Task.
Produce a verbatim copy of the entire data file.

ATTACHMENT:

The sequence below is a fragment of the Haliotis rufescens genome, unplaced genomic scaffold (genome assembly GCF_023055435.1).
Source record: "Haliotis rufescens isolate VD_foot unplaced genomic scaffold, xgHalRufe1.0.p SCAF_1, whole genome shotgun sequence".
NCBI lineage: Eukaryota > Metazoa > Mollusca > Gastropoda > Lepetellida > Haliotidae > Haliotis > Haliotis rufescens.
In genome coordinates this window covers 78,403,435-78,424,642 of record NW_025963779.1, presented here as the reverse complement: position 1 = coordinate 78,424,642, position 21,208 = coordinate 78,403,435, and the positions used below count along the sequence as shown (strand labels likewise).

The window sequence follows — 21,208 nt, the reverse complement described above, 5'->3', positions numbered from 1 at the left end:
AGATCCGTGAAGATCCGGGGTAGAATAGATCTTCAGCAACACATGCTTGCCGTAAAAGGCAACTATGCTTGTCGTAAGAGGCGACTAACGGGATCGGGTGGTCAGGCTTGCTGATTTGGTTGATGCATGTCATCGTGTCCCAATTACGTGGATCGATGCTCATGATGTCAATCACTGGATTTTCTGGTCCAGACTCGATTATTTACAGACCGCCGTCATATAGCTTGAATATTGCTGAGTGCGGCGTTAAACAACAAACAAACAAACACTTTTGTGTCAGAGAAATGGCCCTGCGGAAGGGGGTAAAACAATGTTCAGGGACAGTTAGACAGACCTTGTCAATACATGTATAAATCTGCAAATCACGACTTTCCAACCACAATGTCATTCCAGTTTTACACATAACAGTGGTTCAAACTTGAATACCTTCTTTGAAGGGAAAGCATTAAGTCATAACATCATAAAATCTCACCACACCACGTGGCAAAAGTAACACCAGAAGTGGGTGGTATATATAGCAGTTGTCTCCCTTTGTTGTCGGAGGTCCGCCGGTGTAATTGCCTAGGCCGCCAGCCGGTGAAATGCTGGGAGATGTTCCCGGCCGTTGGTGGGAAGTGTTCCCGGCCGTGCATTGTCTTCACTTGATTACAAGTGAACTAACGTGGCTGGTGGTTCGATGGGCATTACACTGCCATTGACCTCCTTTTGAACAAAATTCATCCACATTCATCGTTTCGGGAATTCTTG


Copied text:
The sequence below is a fragment of the Haliotis rufescens genome, unplaced genomic scaffold (genome assembly GCF_023055435.1).
Source record: "Haliotis rufescens isolate VD_foot unplaced genomic scaffold, xgHalRufe1.0.p SCAF_1, whole genome shotgun sequence".
NCBI lineage: Eukaryota > Metazoa > Mollusca > Gastropoda > Lepetellida > Haliotidae > Haliotis > Haliotis rufescens.
In genome coordinates this window covers 78,403,435-78,424,642 of record NW_025963779.1, presented here as the reverse complement: position 1 = coordinate 78,424,642, position 21,208 = coordinate 78,403,435, and the positions used below count along the sequence as shown (strand labels likewise).

The window sequence follows — 21,208 nt, the reverse complement described above, 5'->3', positions numbered from 1 at the left end:
AGATCCGTGAAGATCCGGGGTAGAATAGATCTTCAGCAACACATGCTTGCCGTAAAAGGCAACTATGCTTGTCGTAAGAGGCGACTAACGGGATCGGGTGGTCAGGCTTGCTGATTTGGTTGATGCATGTCATCGTGTCCCAATTACGTGGATCGATGCTCATGATGTCAATCACTGGATTTTCTGGTCCAGACTCGATTATTTACAGACCGCCGTCATATAGCTTGAATATTGCTGAGTGCGGCGTTAAACAACAAACAAACAAACACTTTTGTGTCAGAGAAATGGCCCTGCGGAAGGGGGTAAAACAATGTTCAGGGACAGTTAGACAGACCTTGTCAATACATGTATAAATCTGCAAATCACGACTTTCCAACCACAATGTCATTCCAGTTTTACACATAACAGTGGTTCAAACTTGAATACCTTCTTTGAAGGGAAAGCATTAAGTCATAACATCATAAAATCTCACCACACCACGTGGCAAAAGTAACACCAGAAGTGGGTGGTATATATAGCAGTTGTCTCCCTTTGTTGTCGGAGGTCCGCCGGTGTAATTGCCTAGGCCGCCAGCCGGTGAAATGCTGGGAGATGTTCCCGGCCGTTGGTGGGAAGTGTTCCCGGCCGTGCATTGTCTTCACTTGATTACAAGTGAACTAACGTGGCTGGTGGTTCGATGGGCATTACACTGCCATTGACCTCCTTTTGAACAAAATTCATCCACATTCATCGTTTCGGGAATTCTTG